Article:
to save his life. His thigh was broken, and GOOD LIVING THE CAUSE OF BAD he was badly wounded on the left wrist, but
WRITING. the vital parts were untouched, and his exhaustion seemed to arise principally from loss of blood. I poured a few drops of brandy into his “We say it is a fleshly style, when there is much
periplorases and circuit of words; and when with mouth, and crumbling my biscuit contrived inore than enough it grows fat and corpulent." to make him swallow a small particle. The
Ben Jonson, effects of the dose were soon visible; his eyes By writing long articles, and running into half opened, and a faint tinge of colour spread diffuseness, authors have become rich,
while over his cheek. I administered a little more, the good living consequent upon sudden and it revived him so much that he tried to wealth has still farther deteriorated the quasit upright. I raised him, and contriving to lity of their writings, pecuniary abundance place him in such a manner, as to support invariably producing intellectual penury. him against the dead body of a horse, I put That the reader may yield a perfect assent to the flask and biscuit by his side, and departed the truth of this proposition, he must bear in in order to procure assistance to remove mind that the stomach hath ever been held him.
the seat of some of our noblest faculties and I recollected that a short time before, I had affections. Persius calls it the dispenser of seen a smoke issuing from a deep ditch, and genius ; the Hebrews considered it the head that my olfactory nerves had been saluted by quarters of intellect; Saint Paul cautions the a savoury smell as I passed. Guided by Philippians against making it their deity ; these indications, I retraced my steps to the we ourselves, in common parlance, hold it to spot, and found some Scotch soldiers sheltered be the seat of pride and courage; the Hinby a hedge, very agreeably employed in cook doos and other nations reverence it as the seat ing a quantity of beefsteaks over a wood fire, of thought, whence, in all probability, beasts in a French cuirass !! I was exceedingly with two stomachś came originally to be diverted at this novel kind of frying-pan, called ruminating animals par excellence. I which served also as a dish; and after begging believe I have expressed this opinion elsepermission to dip a biscuit in their gravy for where—mais n'importe ; it is too plausible the benefit of my patient, I told my tale, and and pertinent to be suppressed upon an un was gratified by the eagerness which they certainty, and if I am repeating myself, I manifested to assist me; one ran to catch a may at least plead the excuse of the old horse with a soft hussar saddle (there were French wag, who was sometimes guilty of hundreds galloping over the field), and the the same misdemeanour—" Il faut bien que rest went with me to the youth, whom we vous me permetties de redire de temps en found surprisingly recovered, though he was temps més petits contes ; sans cela je les still unable to speak. The horse was brought, oublierais.” Where else than to the stomach and as we raised the young Frenchman to put should we look for the primary cause of that him upon it, his vest opened, and his "livret" irritability which, in all ages, has been the fell out. This is a little book which every distinguishing characteristic of authors; as French soldier is obliged to carry, and which well as for that morbid state of the intel. contains an account of his name, age, pay, lectual faculties by which they are so often accoutrements, and services. I picked it up, afflicted, and of which the evidence is some. and offered it to my patient. The young times so lamentably seen in the inferiority of soldier soon recovered, and when, at a sub, `their writings ? Authors are no longer Grub. sequent period I visited Brussels, I found street garreteers, invigorating their minds by him surrounded by three or four smiling Spartan temperance, and their bodies by incherubs, to whom I was presented as le haling the pure and classical air of an attic bon Anglais, who preserved the life of their lodging. The “ mens sana in corpore sano, papa.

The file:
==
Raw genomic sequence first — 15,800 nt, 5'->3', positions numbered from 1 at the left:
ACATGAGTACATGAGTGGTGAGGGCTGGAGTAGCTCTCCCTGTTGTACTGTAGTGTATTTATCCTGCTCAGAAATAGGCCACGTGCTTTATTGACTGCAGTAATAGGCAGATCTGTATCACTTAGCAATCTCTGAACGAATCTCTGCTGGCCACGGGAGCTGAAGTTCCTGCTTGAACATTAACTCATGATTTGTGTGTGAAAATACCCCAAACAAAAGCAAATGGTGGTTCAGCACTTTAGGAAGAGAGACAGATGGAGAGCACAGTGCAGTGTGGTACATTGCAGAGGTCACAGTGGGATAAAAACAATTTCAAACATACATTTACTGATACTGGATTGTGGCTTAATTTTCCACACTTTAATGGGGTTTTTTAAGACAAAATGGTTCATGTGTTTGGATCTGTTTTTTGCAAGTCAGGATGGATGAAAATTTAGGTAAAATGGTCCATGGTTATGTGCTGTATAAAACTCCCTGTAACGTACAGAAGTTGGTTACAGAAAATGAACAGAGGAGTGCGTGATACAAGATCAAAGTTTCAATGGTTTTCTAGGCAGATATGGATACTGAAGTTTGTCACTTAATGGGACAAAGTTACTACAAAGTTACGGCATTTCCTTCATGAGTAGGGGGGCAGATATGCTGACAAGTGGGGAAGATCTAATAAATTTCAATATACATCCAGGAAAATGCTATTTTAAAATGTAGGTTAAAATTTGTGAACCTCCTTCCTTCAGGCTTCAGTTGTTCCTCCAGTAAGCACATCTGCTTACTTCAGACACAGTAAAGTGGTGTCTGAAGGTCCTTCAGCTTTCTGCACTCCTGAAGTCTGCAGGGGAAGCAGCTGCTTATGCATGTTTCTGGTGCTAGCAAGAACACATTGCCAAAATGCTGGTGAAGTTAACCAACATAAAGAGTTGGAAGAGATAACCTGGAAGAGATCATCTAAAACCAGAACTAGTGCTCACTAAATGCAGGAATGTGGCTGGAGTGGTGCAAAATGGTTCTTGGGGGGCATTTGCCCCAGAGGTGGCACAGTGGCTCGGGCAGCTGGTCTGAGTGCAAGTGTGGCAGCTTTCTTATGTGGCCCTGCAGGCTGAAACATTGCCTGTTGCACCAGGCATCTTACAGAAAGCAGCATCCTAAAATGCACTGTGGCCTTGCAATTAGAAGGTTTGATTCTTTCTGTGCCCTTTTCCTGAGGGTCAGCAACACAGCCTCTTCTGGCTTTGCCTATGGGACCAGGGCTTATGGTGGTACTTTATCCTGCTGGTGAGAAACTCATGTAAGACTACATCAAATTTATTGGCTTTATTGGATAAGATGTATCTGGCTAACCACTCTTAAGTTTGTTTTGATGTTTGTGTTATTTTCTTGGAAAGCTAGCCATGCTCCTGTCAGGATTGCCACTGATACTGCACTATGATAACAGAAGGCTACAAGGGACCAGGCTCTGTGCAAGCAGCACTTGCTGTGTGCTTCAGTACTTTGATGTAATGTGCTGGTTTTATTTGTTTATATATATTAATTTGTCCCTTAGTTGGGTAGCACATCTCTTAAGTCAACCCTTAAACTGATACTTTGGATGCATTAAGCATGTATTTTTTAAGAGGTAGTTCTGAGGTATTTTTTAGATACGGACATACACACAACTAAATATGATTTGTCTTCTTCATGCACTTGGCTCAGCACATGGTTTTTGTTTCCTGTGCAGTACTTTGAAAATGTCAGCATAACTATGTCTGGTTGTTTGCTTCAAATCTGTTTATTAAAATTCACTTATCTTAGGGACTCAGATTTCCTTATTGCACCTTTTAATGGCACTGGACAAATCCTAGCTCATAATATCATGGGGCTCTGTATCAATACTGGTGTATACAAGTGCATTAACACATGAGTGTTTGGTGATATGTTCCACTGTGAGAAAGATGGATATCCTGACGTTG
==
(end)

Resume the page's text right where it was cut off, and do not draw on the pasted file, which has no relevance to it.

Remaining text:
may now be prayed for in vain. Payment by the sheet of nine feet four has tempted them to scribble by the furlong; they have ac
quired riches, money has made them luxuri. THE NEW YEAR.
ous, luxury has deranged their intestine
economy, the sympathising soul “ embodies A YRAR had vanished, and another Year
and embrutes," and thus do I come round to Is born : what awful changes will arise,
the title of my paper, and most logically and What dark events lie bidden in the womb
incontestably prove that good living is the Of Time, imagination cannot dream : Ye Heavens ! upon whose brow a stillness lies,
cause of bad writing. Deep as the silence of a thinking heart
A ready clue will be afforded us to the In its most boly hour, the World hath changed, superiority of the ancient writers over the Bat ye are changeless; and your midnight race Of starry watchers glance our glorious isle
moderns, if we recollect that necessity is the Undium'd, as when amid her forest depths mother of invention, and that invention has The Savage roamed, and chanted to the moon. always been deemed the test, the experimen
tum crucis, the sine qua non of a great poet. What says Shakspeare, who, in confirmation